That stone house was a pain in the ...neck. Fitzwilliam ordered the Highlanders in and minutes later they had it. Behind them though the Chasseurs had had enough and the last handful scampered back down the road allowing bands of Indians to creep up close enough to do serious harm to the Irish while weakening the Scots enough that they didn't dare leave cover. The Grenadiers tried to drive off the last unit of militia but these fled back to the woods then resumed a long range fire. Eventually the Grenadiers could take no more and fell back  with the handful of remaining militia content to let them go.

Suddenly La Moufette appeared behind the Irish with a small band of Mi'qmac. A surprisingly accurate long range fire combined with the fire from in front was more than the Irish could take. The ranks faltered then broke. Luckily the enemy had been mauled so badly that they let the Highlanders cover the retreat  without even attempting to follow up.
To me! Rally to me! Men! Men? Oh damn!
Ed note. 
British: 1 commander, 1x12 Grenadiers, 1x8 elite Highlanders capable of acting as light infantry, 8 light infantry, 1 battalion with colour party and 2x12 infantry. Ttl 55 figures. 5 units,  4 units broken.
French: 1 commander, 1 subordinate commander, 1x8 veteran irregular light infantry, 5x8 irregular light infantry. Ttl: 50 figures. 6 units. 2 broken, 2 more 1 hit from breaking.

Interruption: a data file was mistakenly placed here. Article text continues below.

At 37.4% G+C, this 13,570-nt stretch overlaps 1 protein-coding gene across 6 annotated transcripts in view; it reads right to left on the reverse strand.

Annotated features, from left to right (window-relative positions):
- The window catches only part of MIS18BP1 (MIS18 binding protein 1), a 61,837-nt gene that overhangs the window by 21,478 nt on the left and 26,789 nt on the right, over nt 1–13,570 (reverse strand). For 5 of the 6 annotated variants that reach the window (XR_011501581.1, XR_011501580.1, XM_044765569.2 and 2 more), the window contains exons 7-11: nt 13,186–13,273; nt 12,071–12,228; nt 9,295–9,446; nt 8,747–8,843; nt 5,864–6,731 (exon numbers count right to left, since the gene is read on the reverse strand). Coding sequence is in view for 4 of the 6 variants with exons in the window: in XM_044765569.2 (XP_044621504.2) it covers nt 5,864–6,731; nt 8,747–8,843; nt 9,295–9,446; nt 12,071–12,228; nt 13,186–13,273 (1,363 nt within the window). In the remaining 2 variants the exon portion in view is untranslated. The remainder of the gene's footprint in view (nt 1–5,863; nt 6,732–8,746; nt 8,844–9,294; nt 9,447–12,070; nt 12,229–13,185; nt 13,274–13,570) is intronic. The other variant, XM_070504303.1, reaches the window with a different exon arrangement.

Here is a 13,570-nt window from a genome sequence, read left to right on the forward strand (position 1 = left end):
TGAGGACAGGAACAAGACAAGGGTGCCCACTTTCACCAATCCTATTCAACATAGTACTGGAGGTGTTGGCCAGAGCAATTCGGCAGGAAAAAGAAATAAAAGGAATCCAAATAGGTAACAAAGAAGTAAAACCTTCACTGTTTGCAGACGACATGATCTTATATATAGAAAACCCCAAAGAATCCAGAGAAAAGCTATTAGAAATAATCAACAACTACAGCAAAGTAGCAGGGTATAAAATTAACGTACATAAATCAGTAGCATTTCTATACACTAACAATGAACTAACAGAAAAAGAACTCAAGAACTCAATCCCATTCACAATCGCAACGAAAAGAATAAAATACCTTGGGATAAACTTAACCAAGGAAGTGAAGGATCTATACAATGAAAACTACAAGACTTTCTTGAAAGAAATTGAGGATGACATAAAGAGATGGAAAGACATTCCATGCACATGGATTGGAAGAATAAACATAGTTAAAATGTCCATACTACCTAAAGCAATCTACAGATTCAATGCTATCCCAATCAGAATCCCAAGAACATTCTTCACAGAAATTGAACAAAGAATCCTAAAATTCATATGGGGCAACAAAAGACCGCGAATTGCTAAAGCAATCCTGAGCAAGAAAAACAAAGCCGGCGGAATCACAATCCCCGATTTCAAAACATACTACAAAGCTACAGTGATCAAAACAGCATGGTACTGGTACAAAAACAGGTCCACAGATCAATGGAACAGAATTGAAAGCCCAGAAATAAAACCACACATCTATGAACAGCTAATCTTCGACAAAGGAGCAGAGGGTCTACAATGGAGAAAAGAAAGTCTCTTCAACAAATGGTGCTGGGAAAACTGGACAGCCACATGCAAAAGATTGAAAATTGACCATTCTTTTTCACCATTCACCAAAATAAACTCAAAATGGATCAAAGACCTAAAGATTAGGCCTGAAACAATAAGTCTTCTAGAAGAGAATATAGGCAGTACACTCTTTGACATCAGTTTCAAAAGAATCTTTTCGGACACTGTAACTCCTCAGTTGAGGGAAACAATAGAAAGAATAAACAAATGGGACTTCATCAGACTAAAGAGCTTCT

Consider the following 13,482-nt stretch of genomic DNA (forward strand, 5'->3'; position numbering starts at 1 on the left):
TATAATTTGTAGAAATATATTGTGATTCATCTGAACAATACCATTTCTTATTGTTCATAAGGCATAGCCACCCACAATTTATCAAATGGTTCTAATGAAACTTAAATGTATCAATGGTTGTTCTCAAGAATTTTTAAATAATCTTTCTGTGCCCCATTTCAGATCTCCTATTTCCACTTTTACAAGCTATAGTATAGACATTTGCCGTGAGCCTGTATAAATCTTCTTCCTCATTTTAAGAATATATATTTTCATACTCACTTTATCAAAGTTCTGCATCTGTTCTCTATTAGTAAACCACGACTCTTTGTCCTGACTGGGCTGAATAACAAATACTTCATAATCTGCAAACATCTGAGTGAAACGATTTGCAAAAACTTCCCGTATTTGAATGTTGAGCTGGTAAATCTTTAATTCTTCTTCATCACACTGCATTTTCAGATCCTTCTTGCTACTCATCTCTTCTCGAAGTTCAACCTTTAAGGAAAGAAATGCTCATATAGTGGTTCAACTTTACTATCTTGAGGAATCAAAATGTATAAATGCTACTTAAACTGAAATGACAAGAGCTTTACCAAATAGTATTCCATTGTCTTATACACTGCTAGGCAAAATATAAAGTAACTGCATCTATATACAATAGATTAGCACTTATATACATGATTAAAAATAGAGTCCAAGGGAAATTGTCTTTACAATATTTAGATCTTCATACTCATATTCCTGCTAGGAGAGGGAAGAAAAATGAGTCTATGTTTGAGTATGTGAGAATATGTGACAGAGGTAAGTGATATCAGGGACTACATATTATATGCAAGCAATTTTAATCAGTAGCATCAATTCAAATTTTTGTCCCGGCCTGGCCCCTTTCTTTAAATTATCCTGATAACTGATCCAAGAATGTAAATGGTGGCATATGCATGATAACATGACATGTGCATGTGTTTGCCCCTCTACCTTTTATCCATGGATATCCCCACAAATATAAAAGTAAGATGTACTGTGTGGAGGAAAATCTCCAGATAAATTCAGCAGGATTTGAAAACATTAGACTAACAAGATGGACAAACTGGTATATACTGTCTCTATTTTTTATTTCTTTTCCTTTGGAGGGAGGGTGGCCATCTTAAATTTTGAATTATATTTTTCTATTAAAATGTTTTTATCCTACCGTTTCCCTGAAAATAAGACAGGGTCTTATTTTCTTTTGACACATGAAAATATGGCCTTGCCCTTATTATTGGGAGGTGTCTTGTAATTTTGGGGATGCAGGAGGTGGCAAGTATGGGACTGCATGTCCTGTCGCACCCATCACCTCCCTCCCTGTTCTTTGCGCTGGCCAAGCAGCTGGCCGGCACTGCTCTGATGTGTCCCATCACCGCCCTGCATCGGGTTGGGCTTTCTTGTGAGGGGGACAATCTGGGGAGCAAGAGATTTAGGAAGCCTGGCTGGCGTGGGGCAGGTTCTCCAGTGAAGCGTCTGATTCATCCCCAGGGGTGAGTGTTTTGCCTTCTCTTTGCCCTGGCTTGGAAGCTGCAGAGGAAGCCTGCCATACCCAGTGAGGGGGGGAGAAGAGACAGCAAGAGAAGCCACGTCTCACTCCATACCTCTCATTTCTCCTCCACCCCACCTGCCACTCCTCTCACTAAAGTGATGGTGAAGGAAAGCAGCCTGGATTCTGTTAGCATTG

Rules: With MacDuff to the Frontier. (Quick reference sheet available here)


  1. Exciting little game, makes me want to get my 40mm figures out and play.! , Tony

  2. Yep. Just the thing (along with a mug of coffee) to clear up my hazy head his very early morning.

    Best Regards,


  3. Ross,
    Superb photos of the Action - well done! Like the little musket smoke too. Regards. KEV.

    1. I like the look too but its also practical as it marks units that have already fired.

  4. May have asked this before , but were did you get the Highlanders ? , Tony

    1. Its a long story that begins with a 2 in the morning comment but essentially I converted 6 Meisterzinn figures and had them cast up by John McEwan of Reviresco.

  5. Oh...I was waiting for this!
    Great looking game, thanks for sharing it Ross!


  6. Beautiful figures and a great game. Thanks.

  7. Ross,
    At the risk of being redundant, that looks like a blast!
    How long did it take you to decide on forces and terrain layout?
    You always make it seem so effortless, like you just throw some soldiers and terrain down and come up with a great game.

    1. Actually that's basically what I did! I wanted to do an ambush and the table can't hold many more figures unless doing a pitched battle between regular armies. The cloth has terrrain painted on so I let that guide me. Probably spent 15 or so minutes laying it out. Habit and instinct guide this sort of game.

  8. Hi Ross,
    The battlefield display ranks right up there with some of the best you've done. The terrain looks terrific, the figures are a pleasure to view and your photography skills are excellent. The narrative of the game wasn't too bad either!

    1. Thanks Jerry, I can only suppose that the fuzzy, underlit photos are disguising the tired nature of the worn, 15 year old scenery and figures. Still, suits me fine.

  9. Great looking game and rules. I shall get the 40mm out later this week!